|Location||Coast Mountains, British Columbia|
|Primary inflows||Lillooet River, Silver Creek|
|Primary outflows||Harrison River|
|Max. length||60 km/37 mi|
|Max. width||9 km/5.6 mi|
|Surface area||218 km²/84 mi²|
|Max. depth||279 m/916 ft|
|Water volume||33 km³/8 mi³|
|Surface elevation||10 m/34 ft|
|Settlements||Harrison Hot Springs|
Harrison Lake is the largest lake in the southern Coast Mountains of Canada, being about 250 square kilometres (95 mi²) in area. It is about 60 km (37 mi) in length and at its widest almost 9 km (5.6 mi) across. Its southern end, at the resort community of Harrison Hot Springs, is c. 95 km east of downtown Vancouver. East of the lake are the Lillooet Ranges while to the west are the Douglas Ranges. The lake is the last of a series of large north-south glacial valleys tributary to the Fraser along its north bank east of Vancouver, British Columbia. The others to the west are the Chehalis, Stave, Alouette, Pitt, and Coquitlam Rivers.
At the north end of the lake is a small Indian community of the In-SHUCK-ch Nation, Port Douglas, known in the St'at'imcets language as Xa'xtsa (ha-htsa). There are three hot springs along the shores of the lake or near it, including near Port Douglas, at Clear Creek, a tributary of Silver River, and at Harrison Hot Springs. Doctors Point on the lake's northwest shore was a village and Transformer site, with a large rock painting depicting either the spirit of the winds that rule travel on the lake, or a medicine man turned to stone by the Transformer.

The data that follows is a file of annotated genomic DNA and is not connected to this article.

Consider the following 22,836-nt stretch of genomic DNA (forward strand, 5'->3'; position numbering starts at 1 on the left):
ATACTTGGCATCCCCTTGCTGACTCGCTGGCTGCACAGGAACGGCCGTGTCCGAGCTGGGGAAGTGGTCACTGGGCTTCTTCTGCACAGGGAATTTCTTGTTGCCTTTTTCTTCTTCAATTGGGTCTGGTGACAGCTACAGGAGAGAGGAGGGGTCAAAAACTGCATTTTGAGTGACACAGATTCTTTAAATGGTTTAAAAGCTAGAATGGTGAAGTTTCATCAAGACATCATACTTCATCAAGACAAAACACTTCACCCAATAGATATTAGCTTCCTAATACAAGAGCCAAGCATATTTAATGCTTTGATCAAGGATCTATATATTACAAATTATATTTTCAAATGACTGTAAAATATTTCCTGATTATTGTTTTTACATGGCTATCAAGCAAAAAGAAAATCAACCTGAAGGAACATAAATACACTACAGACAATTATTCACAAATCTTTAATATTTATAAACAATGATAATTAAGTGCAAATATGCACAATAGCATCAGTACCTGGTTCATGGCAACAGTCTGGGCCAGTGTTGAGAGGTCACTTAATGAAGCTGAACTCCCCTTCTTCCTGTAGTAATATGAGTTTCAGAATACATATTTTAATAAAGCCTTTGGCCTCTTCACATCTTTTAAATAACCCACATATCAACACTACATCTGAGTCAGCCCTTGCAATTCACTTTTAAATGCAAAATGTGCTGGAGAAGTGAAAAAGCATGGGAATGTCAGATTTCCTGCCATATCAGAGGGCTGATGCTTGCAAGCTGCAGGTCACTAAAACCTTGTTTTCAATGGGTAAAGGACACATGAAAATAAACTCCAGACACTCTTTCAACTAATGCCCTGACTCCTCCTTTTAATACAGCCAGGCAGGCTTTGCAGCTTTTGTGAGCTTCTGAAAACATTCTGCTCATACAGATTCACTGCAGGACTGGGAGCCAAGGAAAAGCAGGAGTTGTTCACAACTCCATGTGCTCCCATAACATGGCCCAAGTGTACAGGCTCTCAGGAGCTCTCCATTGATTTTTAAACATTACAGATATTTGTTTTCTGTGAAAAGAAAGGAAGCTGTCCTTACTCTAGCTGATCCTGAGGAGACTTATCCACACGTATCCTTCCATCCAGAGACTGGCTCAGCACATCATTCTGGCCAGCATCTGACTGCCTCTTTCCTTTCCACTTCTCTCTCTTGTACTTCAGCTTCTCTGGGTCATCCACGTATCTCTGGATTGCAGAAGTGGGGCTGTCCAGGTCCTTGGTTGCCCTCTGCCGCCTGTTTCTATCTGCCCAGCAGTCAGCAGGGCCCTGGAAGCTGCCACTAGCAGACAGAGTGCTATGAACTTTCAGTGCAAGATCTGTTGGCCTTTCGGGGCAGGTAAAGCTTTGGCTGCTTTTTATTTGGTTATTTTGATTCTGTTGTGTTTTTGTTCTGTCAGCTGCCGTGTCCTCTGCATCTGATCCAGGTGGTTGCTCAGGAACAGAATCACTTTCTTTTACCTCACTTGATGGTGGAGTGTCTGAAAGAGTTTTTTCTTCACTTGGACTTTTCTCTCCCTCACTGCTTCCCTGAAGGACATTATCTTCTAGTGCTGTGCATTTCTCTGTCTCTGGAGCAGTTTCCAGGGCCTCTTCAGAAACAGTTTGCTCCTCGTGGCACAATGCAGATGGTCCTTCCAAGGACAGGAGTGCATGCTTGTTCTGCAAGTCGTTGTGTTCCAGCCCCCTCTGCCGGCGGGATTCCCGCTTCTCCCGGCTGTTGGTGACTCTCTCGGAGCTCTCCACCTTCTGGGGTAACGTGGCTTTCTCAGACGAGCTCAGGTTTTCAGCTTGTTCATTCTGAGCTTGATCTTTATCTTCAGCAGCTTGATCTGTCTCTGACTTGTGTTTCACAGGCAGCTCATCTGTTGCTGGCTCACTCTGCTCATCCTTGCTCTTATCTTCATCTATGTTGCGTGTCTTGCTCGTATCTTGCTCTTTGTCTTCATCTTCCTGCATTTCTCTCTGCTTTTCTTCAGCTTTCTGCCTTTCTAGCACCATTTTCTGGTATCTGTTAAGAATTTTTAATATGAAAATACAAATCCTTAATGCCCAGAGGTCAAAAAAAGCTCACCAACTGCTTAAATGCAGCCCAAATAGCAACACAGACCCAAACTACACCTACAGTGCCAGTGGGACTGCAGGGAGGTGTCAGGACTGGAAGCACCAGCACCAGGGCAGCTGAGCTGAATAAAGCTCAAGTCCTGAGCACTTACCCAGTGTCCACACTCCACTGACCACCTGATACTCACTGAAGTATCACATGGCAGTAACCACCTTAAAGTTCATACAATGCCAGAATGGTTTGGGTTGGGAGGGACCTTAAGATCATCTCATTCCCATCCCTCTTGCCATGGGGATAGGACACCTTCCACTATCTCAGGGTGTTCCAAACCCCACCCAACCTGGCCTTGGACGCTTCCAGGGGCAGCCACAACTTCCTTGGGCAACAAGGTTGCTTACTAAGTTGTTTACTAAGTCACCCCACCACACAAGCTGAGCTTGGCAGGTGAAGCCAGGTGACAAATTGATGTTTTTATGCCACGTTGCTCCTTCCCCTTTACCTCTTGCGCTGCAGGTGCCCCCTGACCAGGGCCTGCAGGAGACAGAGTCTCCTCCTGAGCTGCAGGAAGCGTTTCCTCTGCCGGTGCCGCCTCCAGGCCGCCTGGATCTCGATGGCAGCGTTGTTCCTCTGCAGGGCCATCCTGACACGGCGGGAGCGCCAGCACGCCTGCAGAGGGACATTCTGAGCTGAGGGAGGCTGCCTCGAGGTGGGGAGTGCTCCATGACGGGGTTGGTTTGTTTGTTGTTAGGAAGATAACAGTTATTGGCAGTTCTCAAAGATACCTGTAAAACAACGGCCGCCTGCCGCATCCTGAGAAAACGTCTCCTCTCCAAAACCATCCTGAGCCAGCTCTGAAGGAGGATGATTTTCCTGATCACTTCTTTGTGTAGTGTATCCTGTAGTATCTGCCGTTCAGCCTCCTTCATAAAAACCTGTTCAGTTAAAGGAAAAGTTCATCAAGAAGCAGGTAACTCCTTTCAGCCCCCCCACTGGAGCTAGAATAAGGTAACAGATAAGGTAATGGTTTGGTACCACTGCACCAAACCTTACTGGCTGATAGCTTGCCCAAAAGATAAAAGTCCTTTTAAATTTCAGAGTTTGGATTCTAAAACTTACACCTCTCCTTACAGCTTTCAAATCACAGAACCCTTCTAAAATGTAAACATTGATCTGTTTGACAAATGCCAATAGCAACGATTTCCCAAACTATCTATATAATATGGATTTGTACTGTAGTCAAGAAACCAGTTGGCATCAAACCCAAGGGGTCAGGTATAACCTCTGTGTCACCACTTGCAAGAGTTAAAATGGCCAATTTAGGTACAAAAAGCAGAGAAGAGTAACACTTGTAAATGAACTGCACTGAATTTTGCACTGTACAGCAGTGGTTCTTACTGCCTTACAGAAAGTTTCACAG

The main waterflow coming into the lake is the Lillooet River, where there is a small bay named Little Harrison Lake. At the head of this bay was one of British Columbia's main ghost towns, Port Douglas; today on its eastern shore is the rancherie (village) or the Port Douglas Band of the In-SHUCK-ch Nation. Halfway down Harrison Lake on its eastern shore is the valley of the Silver River, also known as the Big Silver River, one of its tributaries being the Little Silver.
Opposite Silver River on the west shore of Harrison Lake is Twenty-Mile Bay. Mid-lake between the Silver River and Twenty-Mile Bay is the northern end of the lake's longest and largest island, aptly named Long Island, 9.5 km long, 2.6 km wide. The other main island of any size in the lake is Echo Island, 4 km long and 2.2 km wide. It is offshore from Harrison Hot Springs, and is immediately east of the forested canyon of the Harrison River at the lake's outflow. The Harrison enters the Fraser near the community of Chehalis.
Harrison Lake was important in the early history of British Columbia as one of the water links on the Douglas Road, which accessed the goldfields of the upper Fraser during the Fraser Canyon Gold Rush of 1858-60.